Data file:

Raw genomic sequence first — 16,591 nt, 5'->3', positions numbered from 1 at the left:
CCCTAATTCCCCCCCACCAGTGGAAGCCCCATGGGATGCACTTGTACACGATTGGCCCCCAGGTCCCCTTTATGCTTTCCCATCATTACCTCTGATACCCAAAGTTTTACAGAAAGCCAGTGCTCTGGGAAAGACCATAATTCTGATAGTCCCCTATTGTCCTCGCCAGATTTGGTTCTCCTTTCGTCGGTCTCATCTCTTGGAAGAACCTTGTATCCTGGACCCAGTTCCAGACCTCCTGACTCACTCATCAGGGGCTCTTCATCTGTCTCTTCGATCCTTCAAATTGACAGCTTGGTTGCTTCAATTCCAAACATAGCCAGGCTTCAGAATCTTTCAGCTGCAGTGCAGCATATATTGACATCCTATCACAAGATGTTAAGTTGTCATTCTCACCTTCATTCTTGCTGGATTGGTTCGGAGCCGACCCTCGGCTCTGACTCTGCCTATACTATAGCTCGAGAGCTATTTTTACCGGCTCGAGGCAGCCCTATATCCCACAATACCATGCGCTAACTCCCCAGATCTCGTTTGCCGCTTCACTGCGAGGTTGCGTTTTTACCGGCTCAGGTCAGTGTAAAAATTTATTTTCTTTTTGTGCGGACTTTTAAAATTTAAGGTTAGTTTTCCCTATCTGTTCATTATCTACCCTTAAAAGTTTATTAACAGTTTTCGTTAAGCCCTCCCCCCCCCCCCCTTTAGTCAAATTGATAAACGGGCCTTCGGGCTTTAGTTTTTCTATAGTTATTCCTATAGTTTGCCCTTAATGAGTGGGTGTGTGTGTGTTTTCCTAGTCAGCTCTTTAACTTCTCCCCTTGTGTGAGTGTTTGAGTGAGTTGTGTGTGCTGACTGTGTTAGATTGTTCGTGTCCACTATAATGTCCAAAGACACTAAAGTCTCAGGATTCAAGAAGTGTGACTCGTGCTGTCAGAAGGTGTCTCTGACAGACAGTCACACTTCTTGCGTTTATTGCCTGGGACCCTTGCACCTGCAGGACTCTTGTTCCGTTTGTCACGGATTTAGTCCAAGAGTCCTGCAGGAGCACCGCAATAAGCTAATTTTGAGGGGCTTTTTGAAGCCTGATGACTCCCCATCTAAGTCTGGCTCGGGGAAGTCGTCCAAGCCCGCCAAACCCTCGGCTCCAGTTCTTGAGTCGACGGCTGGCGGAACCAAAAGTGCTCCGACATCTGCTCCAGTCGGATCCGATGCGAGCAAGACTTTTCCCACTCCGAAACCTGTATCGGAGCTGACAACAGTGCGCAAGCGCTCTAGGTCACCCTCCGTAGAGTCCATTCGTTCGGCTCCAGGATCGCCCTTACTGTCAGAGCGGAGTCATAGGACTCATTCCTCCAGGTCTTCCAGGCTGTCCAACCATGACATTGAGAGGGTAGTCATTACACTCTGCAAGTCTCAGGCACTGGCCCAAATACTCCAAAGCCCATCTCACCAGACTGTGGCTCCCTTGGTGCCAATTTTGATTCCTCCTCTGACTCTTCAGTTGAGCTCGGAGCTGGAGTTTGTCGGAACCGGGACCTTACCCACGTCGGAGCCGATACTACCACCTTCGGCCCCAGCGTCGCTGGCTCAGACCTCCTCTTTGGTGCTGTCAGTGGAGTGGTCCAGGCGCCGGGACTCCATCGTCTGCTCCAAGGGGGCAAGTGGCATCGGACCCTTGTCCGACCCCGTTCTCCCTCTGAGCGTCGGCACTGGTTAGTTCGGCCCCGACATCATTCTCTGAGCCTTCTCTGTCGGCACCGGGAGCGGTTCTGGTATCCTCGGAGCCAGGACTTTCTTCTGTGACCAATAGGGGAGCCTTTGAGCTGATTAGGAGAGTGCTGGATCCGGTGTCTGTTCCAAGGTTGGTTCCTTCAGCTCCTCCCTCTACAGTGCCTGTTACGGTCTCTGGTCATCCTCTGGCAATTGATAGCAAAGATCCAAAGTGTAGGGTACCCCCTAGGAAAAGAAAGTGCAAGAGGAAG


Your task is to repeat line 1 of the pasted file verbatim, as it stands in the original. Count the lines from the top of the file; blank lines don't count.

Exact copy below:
Raw genomic sequence first — 16,591 nt, 5'->3', positions numbered from 1 at the left: